I wanted to first thank you for writing this article. Waylon Mercy was a character that I was getting behind solidly before his sudden disappearance from the WWF. At the time, I hung out with some other die hard wrestling fans (we'd talk wrestling for 12 hours straight sometimes) and we all saw the appeal of this character. Many times I have wondered what would have happened if Spivey hadn't retired. While Mercy never would have made World Title status, he may have eventually won the IC Belt. I honestly think it was one of the better gimmicks that WWF had come up with. Too bad we'll never know.
Malcolm Audette wrote:
I remember Waylon Mercy well, Nicholas. Never cared much for him as a wrestler, but I liked the character. Far above the plain Jane psycho that Dan Spivey was, at least in WCW. That character, however, really wasn't his own, or the product of the great WWF gimmick machine. Everything I can remember about him parallels to a tee everything I remember about Max Cady (Robert DeNiro) from Cape Fear. I think this was meant to be a given, though, of course, nobody what mention it on TV. So if you want to "know what he means", get to your local video store and pick up a copy of Cape Fear. On top of being a great film, you'll get to see Waylon in a decent storyline for once.
You're absolutely right! I can't remember an impact as big as Waylon Mercy in his short run with WWF(E). Dan Spivey did a really great job on the Waylon Mercy gimmick, he simply was electrifying. I know many people who still ask themselves where Mercy's way would have gone if it lasted longer. Up to the top I think and so do they!
Bull Buchanan wrote:
Hey guys this is Bull Buchanan and I stumbled up on this article and I just had to respond. Waylon Mercy was one of my favorite characters at that time in the WWF. It was unfortunate that his run came to an end so early as I think it could have went far. The author posed the question" what about Waylon vs. Kane or Waylon vs. Brett well, the answer to those questions was closer than anyone knew. After my run in the RTC we knew they were going to dismantle the group and everyone would go back to being who they were before. I went to a few of my friends(Michael Hayes, Jack Lanza) and after getting positive reviews from them I hit Vince with an idea. Let me bring back the Waylon Mercy gimmick. Vince loved it, everyone loved it, it made perfect sense. My southern gospel approach to the RTC would fit perfectly with what Waylon was supposed to have been. Waylon was Vince's take on the character from Cape Fear played by Robert Deniro. I was told to make it a 2000 version of the original. I was sent all of Waylon's promos and matches and when we went off the road I went to Cornette with the idea and he was also a fan of it. The next 6 months were spent in OVW creating the new Waylon and with Cornette's help things were really comming together. What happened" Who knows. I wound up being a rapper, which was a ton of fun but I often wonder what would Bull's version of Waylon would have meant when he said " know what I mean""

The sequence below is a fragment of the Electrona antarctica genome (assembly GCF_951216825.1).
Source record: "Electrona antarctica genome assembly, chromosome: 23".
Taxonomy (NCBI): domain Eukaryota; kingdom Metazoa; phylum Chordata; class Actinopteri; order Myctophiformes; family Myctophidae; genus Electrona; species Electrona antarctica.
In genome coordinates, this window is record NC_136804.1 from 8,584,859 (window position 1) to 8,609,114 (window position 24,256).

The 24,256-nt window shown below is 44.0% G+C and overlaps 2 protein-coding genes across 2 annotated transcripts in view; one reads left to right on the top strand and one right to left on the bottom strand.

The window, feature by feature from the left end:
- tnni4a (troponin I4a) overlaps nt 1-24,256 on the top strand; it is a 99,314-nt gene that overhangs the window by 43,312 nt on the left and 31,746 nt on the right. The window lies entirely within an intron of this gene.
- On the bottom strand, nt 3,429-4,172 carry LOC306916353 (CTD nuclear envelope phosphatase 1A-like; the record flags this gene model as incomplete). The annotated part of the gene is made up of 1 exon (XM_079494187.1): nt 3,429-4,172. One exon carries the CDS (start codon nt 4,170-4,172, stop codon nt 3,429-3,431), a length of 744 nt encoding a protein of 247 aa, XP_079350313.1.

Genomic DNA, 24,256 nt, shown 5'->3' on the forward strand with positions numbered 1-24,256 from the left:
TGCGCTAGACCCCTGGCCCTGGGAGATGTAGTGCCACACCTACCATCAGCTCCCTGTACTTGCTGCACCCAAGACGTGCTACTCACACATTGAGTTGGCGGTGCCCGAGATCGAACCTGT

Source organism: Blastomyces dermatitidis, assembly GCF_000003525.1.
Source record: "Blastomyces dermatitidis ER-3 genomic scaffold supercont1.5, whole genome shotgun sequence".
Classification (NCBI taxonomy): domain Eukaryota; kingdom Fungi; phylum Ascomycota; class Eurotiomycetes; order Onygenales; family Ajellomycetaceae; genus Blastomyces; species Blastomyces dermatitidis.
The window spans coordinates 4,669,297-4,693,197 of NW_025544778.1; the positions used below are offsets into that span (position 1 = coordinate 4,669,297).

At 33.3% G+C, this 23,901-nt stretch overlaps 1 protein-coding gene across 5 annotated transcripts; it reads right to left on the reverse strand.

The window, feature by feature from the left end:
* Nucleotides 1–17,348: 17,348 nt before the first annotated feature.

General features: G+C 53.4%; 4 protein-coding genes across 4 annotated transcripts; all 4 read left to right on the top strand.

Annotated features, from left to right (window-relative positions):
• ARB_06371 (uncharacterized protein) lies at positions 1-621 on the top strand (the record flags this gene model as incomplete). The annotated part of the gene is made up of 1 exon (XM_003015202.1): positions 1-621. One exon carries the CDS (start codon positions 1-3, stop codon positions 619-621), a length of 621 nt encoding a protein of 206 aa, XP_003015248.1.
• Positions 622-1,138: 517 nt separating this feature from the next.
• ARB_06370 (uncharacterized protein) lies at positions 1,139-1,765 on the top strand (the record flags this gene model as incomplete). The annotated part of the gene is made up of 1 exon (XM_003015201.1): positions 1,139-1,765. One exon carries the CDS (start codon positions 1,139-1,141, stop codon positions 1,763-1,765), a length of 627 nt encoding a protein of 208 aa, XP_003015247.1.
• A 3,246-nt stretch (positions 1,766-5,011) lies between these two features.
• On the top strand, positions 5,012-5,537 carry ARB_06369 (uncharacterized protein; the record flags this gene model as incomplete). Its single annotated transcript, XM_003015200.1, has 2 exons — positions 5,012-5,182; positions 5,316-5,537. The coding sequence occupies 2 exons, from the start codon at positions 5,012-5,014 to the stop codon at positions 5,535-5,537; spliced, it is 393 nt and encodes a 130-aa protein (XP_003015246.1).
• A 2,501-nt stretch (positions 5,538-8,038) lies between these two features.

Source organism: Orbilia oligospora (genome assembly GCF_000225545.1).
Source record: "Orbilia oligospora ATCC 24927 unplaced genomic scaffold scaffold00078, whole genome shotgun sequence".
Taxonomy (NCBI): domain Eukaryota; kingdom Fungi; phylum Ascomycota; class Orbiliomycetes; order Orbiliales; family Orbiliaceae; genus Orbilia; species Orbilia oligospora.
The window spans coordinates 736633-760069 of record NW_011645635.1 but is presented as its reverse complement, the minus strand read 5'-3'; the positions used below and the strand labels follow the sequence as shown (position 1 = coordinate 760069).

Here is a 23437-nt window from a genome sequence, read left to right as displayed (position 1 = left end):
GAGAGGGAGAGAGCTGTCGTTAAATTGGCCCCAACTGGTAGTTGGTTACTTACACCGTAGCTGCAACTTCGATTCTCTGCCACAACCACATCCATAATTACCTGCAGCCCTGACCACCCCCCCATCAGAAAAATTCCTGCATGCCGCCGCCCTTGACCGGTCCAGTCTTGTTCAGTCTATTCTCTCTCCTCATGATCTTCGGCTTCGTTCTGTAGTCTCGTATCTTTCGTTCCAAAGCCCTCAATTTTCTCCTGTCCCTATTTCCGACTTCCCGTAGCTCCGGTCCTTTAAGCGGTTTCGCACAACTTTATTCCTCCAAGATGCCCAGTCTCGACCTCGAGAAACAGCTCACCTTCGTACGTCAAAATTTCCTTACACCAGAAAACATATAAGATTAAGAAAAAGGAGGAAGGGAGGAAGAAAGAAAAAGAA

Brian Moran wrote:
Cool article. Waylon Mercy was one of the first gimmicks that attempted to break the mold of a cartoon-ish WWF character to something deeper and more sinister. Sadly, Dan Spivey was just too beat up with ring injuries to carry it out to it's full extent, because he certainly had the role down pat. Well, a year later, they hit gold with Mankind, so at least they kept trying at the "tortured soul" character and got it to work. But there's no doubt, Waylon Mercy goes down alongside Goldust as one of the most unique gimmicks they ever came up with. I would have loved to have seen what Bull would have done with the character, but instead we got warmed over attempts at it like Nathan Jones and Deacon Batista.
Waylon Mercy was definitely headed for big time things in the WWF/WWE. His character was brilliant and would have lasted to this day. This would of drastically altered the course of history in the WWE as we know it today. Would there have been a Stone Cold Steve Austin or would the "Ringmaster" been a JTTS for a few years and faded away? Would Mick Foley have entered the WWF as Mankind or would he have come in as Cactus Jack right off the bat? Would he have come in at all? If Spivey remained healthy, he was on a certain path to stardom. Know what I mean?